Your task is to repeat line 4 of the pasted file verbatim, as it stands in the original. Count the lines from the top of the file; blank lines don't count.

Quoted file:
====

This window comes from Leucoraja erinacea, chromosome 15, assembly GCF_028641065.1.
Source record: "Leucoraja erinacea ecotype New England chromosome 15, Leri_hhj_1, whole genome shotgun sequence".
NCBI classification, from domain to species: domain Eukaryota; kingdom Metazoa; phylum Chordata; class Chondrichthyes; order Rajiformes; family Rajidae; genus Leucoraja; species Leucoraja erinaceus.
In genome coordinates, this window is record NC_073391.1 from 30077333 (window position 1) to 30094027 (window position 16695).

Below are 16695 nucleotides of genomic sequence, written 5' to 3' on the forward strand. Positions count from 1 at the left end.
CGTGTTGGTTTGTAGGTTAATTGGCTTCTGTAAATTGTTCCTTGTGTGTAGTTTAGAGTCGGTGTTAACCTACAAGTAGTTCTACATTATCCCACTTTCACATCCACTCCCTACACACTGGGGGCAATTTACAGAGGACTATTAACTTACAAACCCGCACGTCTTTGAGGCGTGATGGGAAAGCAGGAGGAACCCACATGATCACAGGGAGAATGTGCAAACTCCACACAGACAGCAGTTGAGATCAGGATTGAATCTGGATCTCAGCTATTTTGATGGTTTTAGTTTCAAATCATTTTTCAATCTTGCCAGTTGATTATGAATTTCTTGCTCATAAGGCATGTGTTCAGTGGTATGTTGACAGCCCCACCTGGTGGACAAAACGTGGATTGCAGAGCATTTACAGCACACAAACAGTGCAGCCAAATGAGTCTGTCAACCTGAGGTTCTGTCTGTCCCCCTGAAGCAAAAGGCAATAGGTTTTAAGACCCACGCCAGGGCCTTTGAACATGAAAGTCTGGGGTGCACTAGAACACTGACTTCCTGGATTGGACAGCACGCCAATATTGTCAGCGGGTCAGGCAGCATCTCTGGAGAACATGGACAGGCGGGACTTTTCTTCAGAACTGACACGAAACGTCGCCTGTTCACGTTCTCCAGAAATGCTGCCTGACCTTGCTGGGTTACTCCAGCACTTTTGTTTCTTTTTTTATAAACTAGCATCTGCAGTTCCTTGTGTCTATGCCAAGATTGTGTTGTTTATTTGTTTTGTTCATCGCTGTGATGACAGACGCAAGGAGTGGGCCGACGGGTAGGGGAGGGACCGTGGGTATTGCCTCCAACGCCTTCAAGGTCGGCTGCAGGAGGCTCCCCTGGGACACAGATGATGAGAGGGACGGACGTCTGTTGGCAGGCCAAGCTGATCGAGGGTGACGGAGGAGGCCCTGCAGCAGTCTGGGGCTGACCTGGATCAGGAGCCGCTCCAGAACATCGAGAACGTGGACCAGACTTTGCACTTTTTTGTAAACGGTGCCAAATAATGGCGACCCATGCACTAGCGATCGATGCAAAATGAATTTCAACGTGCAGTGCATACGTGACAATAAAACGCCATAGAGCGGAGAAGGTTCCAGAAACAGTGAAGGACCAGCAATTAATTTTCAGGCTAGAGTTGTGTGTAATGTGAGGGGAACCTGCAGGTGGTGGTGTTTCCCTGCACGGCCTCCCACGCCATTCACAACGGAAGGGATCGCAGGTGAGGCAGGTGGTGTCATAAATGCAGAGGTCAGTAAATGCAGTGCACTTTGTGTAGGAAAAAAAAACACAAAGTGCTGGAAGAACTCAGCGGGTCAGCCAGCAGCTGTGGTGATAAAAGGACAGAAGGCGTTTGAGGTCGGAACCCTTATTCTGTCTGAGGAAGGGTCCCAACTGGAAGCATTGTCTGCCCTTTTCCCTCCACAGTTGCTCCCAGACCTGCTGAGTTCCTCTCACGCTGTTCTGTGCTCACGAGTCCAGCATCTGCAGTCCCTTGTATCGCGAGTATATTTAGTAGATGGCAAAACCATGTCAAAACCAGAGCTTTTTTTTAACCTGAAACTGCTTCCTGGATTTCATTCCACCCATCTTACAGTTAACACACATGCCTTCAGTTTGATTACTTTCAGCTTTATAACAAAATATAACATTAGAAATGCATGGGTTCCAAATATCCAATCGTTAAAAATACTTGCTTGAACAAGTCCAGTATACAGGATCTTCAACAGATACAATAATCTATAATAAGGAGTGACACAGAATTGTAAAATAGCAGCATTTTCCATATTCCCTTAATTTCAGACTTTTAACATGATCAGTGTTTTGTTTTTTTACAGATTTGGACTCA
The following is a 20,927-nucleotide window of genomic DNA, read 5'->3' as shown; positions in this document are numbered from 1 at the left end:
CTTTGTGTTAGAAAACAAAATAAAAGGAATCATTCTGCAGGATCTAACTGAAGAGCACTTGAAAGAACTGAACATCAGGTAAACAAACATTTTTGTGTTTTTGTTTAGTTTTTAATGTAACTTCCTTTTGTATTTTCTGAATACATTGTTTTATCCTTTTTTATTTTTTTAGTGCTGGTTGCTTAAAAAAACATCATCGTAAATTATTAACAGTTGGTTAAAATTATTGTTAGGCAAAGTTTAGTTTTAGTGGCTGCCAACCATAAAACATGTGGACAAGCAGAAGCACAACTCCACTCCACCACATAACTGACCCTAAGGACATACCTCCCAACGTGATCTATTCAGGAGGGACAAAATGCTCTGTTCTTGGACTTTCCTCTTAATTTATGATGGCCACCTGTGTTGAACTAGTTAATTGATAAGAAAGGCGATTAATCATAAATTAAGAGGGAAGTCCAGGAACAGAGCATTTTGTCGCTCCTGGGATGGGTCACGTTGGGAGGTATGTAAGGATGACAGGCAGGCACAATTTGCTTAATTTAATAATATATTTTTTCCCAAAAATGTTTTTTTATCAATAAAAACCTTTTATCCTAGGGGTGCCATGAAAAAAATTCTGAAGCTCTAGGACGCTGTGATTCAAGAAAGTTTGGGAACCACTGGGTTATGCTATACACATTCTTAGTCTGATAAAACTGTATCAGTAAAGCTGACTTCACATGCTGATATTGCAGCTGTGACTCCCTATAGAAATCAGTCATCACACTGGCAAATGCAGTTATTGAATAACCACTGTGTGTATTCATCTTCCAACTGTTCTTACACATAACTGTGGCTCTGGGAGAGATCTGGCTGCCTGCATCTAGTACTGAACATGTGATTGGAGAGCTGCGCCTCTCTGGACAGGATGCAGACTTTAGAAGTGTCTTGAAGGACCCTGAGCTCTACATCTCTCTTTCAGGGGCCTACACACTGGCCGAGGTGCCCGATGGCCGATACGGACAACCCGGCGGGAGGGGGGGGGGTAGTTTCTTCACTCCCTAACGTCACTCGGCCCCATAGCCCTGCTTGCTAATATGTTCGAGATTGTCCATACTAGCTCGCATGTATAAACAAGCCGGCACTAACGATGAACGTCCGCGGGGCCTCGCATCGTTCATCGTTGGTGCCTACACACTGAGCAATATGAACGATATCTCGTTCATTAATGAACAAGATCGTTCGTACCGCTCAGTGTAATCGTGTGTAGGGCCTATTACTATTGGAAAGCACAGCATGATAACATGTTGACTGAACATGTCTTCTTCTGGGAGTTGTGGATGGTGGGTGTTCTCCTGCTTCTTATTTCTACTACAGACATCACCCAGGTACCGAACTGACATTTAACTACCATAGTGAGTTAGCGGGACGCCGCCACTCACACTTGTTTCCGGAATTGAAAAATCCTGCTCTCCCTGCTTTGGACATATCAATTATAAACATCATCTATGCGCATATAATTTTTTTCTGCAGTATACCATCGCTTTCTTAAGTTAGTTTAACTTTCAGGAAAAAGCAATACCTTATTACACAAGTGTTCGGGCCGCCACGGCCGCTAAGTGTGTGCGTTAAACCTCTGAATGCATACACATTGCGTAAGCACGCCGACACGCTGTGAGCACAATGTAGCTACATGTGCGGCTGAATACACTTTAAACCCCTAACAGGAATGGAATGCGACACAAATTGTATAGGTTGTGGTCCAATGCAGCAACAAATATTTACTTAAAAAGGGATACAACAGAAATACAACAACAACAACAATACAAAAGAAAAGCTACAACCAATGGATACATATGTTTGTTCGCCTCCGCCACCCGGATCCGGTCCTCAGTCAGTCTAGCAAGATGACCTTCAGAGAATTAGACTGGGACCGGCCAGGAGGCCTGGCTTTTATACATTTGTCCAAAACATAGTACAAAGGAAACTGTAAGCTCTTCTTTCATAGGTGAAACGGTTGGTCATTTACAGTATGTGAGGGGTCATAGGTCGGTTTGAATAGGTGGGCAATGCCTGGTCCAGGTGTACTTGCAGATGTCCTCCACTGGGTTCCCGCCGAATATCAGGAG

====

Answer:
In genome coordinates, this window is record NC_073391.1 from 30077333 (window position 1) to 30094027 (window position 16695).